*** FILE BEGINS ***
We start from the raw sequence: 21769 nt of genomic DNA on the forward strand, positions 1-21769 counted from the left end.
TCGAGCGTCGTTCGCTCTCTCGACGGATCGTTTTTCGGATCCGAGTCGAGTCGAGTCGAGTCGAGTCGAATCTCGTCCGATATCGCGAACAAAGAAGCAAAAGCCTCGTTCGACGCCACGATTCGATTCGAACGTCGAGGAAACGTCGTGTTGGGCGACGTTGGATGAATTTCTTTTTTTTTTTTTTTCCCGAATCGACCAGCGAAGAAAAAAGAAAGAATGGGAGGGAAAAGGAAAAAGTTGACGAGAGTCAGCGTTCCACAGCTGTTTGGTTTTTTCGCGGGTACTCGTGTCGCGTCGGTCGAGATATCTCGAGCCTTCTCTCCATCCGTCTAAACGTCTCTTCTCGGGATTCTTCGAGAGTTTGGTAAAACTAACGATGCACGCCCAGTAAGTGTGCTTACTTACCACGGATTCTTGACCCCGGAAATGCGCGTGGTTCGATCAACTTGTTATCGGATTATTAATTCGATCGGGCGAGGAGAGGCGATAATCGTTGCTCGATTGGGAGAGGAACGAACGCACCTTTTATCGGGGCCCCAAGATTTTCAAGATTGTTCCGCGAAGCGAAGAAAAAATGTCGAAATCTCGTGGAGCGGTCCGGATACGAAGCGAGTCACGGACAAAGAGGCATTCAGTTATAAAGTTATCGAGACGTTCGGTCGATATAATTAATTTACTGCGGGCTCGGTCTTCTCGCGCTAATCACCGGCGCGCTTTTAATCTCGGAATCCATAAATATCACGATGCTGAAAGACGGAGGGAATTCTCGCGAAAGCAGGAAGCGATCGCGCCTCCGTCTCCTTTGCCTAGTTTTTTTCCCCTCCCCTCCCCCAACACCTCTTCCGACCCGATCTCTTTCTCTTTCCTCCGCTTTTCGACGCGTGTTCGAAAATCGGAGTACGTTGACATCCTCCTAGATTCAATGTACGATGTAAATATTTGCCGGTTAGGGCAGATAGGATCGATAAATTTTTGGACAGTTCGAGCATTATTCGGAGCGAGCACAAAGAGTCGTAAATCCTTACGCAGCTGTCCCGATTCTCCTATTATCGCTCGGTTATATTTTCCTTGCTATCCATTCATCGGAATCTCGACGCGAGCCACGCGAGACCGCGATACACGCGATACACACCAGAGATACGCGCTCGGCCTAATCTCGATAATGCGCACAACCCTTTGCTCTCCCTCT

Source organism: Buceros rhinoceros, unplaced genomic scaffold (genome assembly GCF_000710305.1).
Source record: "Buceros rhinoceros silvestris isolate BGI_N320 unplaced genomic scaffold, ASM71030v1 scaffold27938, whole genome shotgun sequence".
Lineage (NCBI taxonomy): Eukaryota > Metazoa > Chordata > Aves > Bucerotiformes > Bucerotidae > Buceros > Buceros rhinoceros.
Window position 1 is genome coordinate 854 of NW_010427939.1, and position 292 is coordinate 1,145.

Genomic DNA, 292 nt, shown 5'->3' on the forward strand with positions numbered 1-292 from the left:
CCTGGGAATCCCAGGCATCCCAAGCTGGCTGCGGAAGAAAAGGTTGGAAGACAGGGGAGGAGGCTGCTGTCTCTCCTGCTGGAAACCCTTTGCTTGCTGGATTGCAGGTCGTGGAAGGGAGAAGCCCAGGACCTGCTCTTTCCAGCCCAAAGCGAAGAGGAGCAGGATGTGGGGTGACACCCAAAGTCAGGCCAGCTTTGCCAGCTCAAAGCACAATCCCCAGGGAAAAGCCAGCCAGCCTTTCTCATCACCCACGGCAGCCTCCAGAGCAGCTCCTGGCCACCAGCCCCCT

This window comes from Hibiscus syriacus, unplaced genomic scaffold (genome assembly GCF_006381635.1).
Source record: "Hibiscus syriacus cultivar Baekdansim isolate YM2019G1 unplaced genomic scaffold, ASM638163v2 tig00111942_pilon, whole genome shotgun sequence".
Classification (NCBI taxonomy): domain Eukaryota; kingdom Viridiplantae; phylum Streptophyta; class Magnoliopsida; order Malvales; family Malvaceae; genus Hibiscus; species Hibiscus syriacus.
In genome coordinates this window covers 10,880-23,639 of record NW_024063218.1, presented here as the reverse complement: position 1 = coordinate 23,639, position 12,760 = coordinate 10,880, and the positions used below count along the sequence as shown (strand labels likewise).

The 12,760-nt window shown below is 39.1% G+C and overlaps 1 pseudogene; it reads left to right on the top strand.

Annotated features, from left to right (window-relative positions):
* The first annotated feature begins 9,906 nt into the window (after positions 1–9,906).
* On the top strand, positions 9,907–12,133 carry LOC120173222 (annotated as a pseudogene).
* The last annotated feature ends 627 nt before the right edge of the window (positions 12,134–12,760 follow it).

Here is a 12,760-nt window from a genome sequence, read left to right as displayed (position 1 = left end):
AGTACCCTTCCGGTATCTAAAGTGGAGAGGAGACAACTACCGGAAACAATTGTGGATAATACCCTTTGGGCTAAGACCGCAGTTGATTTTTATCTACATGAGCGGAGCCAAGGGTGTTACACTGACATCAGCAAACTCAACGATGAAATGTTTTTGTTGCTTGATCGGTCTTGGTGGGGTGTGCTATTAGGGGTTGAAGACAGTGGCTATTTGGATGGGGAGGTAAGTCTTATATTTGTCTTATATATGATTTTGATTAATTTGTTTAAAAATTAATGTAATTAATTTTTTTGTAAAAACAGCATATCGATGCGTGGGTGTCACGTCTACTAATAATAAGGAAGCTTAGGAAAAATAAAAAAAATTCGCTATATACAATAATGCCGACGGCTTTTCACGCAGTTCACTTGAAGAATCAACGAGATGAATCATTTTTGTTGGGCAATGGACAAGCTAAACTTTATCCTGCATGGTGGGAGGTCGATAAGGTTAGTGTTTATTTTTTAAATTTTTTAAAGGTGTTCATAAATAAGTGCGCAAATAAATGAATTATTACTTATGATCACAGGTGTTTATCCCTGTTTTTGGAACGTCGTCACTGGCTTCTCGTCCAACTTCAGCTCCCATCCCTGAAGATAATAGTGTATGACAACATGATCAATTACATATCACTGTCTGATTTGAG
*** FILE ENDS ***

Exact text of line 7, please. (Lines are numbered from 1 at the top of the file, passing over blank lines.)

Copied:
Genomic DNA, 292 nt, shown 5'->3' on the forward strand with positions numbered 1-292 from the left: